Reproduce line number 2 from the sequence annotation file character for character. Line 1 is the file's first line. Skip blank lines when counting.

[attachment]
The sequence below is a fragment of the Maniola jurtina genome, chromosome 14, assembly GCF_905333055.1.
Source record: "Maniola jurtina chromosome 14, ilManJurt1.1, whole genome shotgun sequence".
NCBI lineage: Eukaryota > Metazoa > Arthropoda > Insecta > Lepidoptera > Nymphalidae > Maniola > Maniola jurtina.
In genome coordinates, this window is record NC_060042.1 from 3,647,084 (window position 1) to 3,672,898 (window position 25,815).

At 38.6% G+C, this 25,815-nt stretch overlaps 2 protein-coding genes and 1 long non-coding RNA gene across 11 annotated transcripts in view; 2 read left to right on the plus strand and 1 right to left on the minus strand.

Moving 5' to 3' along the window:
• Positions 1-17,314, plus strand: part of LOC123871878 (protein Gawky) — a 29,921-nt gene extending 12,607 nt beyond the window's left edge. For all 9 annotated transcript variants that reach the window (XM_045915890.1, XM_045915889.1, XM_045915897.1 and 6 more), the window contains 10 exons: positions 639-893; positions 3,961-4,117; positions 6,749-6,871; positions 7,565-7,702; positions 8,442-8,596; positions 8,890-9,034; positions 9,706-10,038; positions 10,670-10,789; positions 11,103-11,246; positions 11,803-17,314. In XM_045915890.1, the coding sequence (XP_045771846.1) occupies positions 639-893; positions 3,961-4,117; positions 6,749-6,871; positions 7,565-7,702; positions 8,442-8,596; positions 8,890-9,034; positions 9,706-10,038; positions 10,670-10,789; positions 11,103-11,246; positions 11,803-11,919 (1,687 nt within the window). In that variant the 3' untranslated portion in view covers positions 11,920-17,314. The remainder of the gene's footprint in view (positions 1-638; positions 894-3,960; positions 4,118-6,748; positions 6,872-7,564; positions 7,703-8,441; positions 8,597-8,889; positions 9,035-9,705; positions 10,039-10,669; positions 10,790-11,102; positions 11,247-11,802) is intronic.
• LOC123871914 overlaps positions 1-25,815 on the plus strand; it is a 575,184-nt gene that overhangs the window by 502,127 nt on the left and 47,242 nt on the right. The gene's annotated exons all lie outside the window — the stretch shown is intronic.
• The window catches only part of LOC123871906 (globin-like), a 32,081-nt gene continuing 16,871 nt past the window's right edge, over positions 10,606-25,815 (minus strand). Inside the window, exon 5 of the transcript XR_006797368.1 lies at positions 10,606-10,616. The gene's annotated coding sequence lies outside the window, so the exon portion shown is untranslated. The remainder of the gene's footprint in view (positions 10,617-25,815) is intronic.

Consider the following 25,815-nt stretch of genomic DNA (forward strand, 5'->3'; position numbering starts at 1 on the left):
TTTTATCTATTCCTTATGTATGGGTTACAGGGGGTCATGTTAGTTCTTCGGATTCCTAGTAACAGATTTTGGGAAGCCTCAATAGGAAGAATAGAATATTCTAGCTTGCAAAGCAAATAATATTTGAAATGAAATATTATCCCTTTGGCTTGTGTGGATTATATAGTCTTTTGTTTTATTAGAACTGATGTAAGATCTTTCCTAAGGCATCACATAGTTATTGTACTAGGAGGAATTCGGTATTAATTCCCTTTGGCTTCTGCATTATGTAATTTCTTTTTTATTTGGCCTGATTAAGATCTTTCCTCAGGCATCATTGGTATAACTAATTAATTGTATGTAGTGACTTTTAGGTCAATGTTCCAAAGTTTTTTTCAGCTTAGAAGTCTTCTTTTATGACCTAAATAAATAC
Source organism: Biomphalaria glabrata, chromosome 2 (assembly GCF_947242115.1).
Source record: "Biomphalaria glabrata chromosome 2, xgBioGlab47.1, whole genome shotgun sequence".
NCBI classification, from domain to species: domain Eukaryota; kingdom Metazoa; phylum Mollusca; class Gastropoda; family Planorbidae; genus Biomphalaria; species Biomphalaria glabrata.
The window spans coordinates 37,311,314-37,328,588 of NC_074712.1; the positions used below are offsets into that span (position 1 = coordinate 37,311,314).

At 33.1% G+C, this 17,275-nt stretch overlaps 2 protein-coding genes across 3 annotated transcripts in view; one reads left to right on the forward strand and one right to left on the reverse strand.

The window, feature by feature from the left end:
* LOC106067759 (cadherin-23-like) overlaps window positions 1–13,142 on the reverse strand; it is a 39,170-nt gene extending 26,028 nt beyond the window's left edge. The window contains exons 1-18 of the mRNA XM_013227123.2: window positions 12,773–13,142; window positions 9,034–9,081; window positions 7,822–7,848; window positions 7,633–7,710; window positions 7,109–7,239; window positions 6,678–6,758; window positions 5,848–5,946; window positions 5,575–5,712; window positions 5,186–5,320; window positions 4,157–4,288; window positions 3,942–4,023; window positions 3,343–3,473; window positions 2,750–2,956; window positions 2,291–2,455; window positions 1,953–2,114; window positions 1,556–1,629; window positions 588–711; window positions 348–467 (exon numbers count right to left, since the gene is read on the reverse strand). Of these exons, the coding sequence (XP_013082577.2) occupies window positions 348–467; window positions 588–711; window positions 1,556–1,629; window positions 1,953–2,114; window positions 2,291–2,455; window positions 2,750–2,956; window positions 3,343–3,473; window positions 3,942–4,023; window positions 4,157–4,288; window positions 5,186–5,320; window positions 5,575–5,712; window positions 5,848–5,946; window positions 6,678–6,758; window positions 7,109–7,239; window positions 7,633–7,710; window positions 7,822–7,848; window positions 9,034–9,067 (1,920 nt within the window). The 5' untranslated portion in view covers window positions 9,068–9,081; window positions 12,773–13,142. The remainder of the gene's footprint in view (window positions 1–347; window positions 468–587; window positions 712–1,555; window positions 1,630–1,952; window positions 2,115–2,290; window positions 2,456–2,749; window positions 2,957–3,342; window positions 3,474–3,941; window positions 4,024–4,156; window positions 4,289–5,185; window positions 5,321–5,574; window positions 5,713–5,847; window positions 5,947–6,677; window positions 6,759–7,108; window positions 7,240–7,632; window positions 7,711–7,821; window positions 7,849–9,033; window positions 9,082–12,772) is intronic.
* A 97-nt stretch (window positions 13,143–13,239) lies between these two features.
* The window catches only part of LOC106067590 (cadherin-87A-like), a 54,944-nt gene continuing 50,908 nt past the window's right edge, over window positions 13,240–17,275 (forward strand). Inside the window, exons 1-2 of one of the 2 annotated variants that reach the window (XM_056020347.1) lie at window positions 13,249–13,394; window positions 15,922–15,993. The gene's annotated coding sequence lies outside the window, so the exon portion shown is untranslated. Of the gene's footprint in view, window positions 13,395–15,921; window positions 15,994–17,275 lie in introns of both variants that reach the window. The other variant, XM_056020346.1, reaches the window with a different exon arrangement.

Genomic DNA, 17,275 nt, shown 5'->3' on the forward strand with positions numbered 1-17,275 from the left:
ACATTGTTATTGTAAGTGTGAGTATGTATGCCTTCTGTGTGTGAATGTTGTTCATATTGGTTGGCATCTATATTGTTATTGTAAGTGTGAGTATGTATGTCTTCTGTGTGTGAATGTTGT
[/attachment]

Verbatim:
Source record: "Maniola jurtina chromosome 14, ilManJurt1.1, whole genome shotgun sequence".